Mortgage Loan Modification and Bankruptcy

Mortgage Loan Modification and Bankruptcy

If you have fallen behind on your monthly mortgage payments and are considering bankruptcy, you may also want to consider qualifying for a home loan modification. Learn how loan modification works in the context of default from the bankruptcy specialists at Lerner and Rowe Law Group.

What is a mortgage loan modification?

home loan modification is an agreement by a mortgage lender to change the terms of an existing home loan, usually to help the borrower keep up with their monthly payments and avoid foreclosure. The terms of a mortgage loan can be changed or modified in several ways:

  • Lower the interest rate on the loan
  • Extension of the duration of the loan.
  • Switch from an adjustable-rate loan to a fixed-rate loan
  • Defer or eliminate the principal debt of the loan
  • Allow payment of arrears at the end of the loan.

In many cases, lenders prefer loan modifications over foreclosure on a home, which is more costly for them in the long run. This gives borrowers behind their payments an advantage when negotiating new terms on their existing loans.

Can I Get a Home Loan Modification During Bankruptcy?

Sometimes you can use multiple strategies to help you get out of debt and save your home from foreclosure. In these cases, you may be able to obtain a mortgage loan modification during the bankruptcy process under the protection of an automatic stay. Automatic stays in Arizona take effect immediately when you file for bankruptcy and prevent creditor harassment.

The two most common types of bankruptcy are Chapter 7 and Chapter 13. You may be able to qualify for a loan modification after a Chapter 7 bankruptcy or during a Chapter 13 bankruptcy, but choosing the most strategic and financially feasible type of bankruptcy requires the skill of a bankruptcy attorney who knows the ins and outs. Of bankruptcy proceedings.

Mortgage Loan Modification in Chapter 7 Bankruptcy

Because Chapter 7 bankruptcy focuses on liquidating your assets to pay off your creditors, keeping your home in this type of bankruptcy can be complicated. However, it is not impossible to save your home in Chapter 7 and get a mortgage loan modification.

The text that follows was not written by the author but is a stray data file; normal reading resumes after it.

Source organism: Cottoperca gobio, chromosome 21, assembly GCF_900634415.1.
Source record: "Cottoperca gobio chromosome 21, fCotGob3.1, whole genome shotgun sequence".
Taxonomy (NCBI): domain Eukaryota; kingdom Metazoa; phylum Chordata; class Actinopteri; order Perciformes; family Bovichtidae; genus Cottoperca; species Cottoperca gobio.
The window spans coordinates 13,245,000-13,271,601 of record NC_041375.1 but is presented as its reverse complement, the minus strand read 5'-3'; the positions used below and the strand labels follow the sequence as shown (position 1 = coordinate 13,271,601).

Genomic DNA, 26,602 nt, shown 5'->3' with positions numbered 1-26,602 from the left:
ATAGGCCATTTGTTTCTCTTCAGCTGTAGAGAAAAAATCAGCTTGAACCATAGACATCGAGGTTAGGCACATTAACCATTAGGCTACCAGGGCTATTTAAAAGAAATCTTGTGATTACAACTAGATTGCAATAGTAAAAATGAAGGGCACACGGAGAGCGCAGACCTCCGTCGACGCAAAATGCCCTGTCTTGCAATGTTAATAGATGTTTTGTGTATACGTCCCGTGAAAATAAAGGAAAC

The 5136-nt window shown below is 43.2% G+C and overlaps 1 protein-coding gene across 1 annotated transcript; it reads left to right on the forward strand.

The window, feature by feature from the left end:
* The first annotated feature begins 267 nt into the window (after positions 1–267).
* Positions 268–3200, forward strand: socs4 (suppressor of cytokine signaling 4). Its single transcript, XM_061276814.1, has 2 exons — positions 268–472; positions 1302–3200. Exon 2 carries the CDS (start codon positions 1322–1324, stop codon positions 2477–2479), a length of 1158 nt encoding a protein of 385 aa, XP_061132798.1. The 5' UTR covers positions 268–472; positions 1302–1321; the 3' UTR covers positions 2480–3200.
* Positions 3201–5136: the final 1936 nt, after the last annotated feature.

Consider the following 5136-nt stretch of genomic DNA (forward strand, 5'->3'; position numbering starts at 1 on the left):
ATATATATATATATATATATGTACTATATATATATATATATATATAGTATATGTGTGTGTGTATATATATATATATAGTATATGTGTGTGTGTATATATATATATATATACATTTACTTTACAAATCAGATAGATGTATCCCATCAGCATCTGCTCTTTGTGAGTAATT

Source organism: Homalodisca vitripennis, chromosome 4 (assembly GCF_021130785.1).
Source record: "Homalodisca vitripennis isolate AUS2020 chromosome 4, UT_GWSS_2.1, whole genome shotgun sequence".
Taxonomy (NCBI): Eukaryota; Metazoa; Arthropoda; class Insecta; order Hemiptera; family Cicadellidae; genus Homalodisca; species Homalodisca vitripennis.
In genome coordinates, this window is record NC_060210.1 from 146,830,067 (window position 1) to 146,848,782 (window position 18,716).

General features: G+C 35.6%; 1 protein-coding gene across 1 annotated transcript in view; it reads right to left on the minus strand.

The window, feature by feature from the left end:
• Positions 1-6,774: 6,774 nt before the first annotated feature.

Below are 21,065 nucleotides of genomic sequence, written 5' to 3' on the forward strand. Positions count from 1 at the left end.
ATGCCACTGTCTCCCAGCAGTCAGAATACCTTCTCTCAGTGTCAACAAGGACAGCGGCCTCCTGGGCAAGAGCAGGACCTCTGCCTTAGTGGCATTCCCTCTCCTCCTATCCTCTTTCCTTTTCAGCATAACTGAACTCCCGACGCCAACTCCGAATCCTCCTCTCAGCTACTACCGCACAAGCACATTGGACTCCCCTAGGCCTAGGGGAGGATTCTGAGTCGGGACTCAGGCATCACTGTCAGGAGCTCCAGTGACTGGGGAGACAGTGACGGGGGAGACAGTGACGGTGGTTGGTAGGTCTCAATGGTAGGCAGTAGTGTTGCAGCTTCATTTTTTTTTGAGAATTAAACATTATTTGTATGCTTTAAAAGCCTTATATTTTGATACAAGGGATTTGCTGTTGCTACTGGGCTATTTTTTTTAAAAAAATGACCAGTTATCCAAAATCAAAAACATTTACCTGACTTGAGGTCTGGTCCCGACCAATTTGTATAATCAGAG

There is nothing in bankruptcy law that prohibits you from modifying your home loan in the context of a Chapter 7 bankruptcy, but keep in mind that in this type of bankruptcy proceeding, your property will be under the control of a bankruptcy trustee for the length of your case. This means that your servicer must approve any mortgage loan modification.

Your loan lender probably won’t proceed with a home loan modification until it’s clear your servicer doesn’t intend to sell your home to pay off your debts. So you probably won’t be able to secure your loan modification until the end of the bankruptcy transaction or after the fact.

Mortgage Loan Modification in Chapter 13 Bankruptcy

A mortgage loan modification is most often done in a Chapter 13 bankruptcy. The goal of Chapter 7 is to discharge or eliminate as much debt as possible. In a Chapter 13 bankruptcy, on the other hand, the primary goal is to restructure your existing debt into affordable monthly payments over three to five years.

Mortgage loan modifications are more in line with the goals of a Chapter 13 bankruptcy because your home is less likely to be sold to pay off creditors. Like a Chapter 7 bankruptcy, a bankruptcy judge must approve any proposed home loan modification to ensure the terms are reasonable and your proposed payment plans for your other outstanding debt.

Contact Lerner and Rowe Law Group Bankruptcy Attorney

Contact Lerner and Rowe Law Group today if you’re ready to take control of your financial future and want to save your home from foreclosure. Our certified Arizona bankruptcy attorneys can review your financial details in a free consultation to help you determine if loan modification and bankruptcy are suitable for you.

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By Cary Grant

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